SM-65D Atlas

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Atlas D (SM-65D)
Launch sequence of an Atlas D ICBM test, April 22, 1960
Function ICBM
Expendable launch system
Manufacturer Convair
Country of origin United States
Launch history
Status Retired
Launch sites LC-11, 12, 13 & 14, CCAFS
LC-576, VAFB
Total launches 135
Successes 103
Failures 32
First flight April 14, 1959
Last flight November 7, 1967

The SM-65D Atlas, or Atlas D, was the first operational version of the U.S. Atlas missile. Atlas D was first used as an intercontinental ballistic missile (ICBM) to deliver a nuclear weapon payload on a suborbital trajectory. It was later developed as a launch vehicle to carry a payload to low Earth orbit on its own, and later to geosynchronous orbit, to the Moon, Venus, or Mars with the Agena or Centaur upper stage.

Atlas D was launched from Cape Canaveral Air Force Station, at Launch Complexes 11, 12, 13 and 14, and Vandenberg Air Force Base at Launch Complex 576.

The fully operational D-series Atlas was similar to the R&D model Atlas B and C, but incorporated a number of design changes implemented as a result of lessons learned during test flights. In addition, the D-series had the full-up Rocketdyne propulsion system with 360,000 pounds of thrust versus the 275,000 pounds of thrust in the Atlas B/C's engines.


The Atlas D testing program began with the launch of Vehicle 3D from LC-13 on April 14, 1959. Engine startup proceeded normally, but it quickly became apparent that the LOX fill/drain valve did not close properly. LOX spilled down the side of the missile, followed by leakage from the RP-1 fill/drain valve. The propellants mixed and exploded on the launch stand. Because of the fill/drain valves not closing properly, the Atlas's propellant system suffered a loss of fuel flow and pressure that caused the B-2 engine to operate at only 75% thrust level. Due to the imbalanced thrust, the Atlas lifted at a slanted angle, which also prevented one of the launcher hold-down arms from retracting properly, although subsequent review of film showed that the hold-down arm did not damage the missile. The flight control system managed to retain missile stability until T+26 seconds when leaking propellant ignited on contact with the engine exhaust and caused the booster section to explode. With the Atlas in flames and no longer controllable, the Range Safety destruct command was sent at T+35 seconds.[1]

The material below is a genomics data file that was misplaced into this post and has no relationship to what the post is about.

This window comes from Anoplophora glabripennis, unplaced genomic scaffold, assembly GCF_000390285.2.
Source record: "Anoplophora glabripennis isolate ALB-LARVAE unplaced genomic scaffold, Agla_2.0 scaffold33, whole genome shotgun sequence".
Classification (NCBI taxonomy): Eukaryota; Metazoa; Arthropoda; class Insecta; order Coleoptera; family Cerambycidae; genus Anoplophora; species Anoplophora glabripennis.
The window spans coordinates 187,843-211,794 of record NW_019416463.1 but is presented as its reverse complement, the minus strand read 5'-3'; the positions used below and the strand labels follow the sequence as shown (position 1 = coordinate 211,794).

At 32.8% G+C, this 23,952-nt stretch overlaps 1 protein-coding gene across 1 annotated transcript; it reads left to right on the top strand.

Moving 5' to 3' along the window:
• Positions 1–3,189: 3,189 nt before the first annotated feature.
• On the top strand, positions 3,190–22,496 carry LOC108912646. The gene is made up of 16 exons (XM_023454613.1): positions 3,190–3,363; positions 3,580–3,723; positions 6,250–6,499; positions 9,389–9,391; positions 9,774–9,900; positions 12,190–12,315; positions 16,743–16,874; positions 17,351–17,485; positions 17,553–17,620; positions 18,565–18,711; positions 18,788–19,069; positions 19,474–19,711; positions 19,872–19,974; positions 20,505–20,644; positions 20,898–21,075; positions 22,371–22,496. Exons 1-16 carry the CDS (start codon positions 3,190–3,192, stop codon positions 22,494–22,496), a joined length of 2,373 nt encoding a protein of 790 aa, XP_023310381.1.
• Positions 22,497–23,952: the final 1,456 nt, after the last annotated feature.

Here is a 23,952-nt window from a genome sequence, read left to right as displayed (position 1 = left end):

On May 18, Atlas 7D was prepared for a night launch of an RVX-2 reentry vehicle from LC-14. The test was conducted with the Mercury astronauts in attendance in order to showcase the vehicle that would take them into orbit, but 60 seconds of flight ended in another explosion, prompting Gus Grissom to remark "Are we really going to get on top of one of those things?". This failure was traced to improper separation of the right launcher hold-down pin, which damaged the B-2 nacelle structure and caused helium pressurization gas to escape during ascent. At 62 seconds into the launch, the pressure in the LOX tank exceeded the pressure in the RP-1 tank, which reversed the intermediate bulkhead. Two seconds later, the missile exploded. Film review confirmed that the hold-down pin on the right launcher arm failed to retract at liftoff and was jerked from the missile. The resultant force caused a four-inch gap in the B-2 nacelle structure which also damaged the pneumatic system. The hold-down pin had not retracted due to a sheared retaining bolt in the bell crank pulley system in the right launcher arm.[1]

Atlas 5D (June 6) performed well until booster separation at which point the fuel staging disconnect valve malfunctioned. Fuel tank pressure was subsequently lost, causing reversal of the intermediate bulkhead and missile self-destruction at T+157 seconds. On July 29, Missile 11D was launched successfully and included a number of modifications designed to correct problems on the previous Atlas D tests. After the flight of 14D in August, the Atlas D was declared operational. Subsequent tests in the fall and winter all performed well including the first Atlas launch from Vandenberg Air Force Base on September 9, although the launch of a boilerplate Mercury capsule on Atlas 10D (Big Joe) in September was a partial success because the booster engines failed to separate. The high degree of success in late 1959-early 1960 boosted morale significantly after six failures in the first half of the year.

Because of growing confidence in the Atlas, it was decided to abandon PFRF (Pre-Flight Readiness Firing) tests except for the first handful of Atlas E flights as well as space launches. The final test of 1959, Missile 40D on December 19, utilized a "dry" start method (engine igniter activated before propellant injection). This experiment worked without any apparent problems.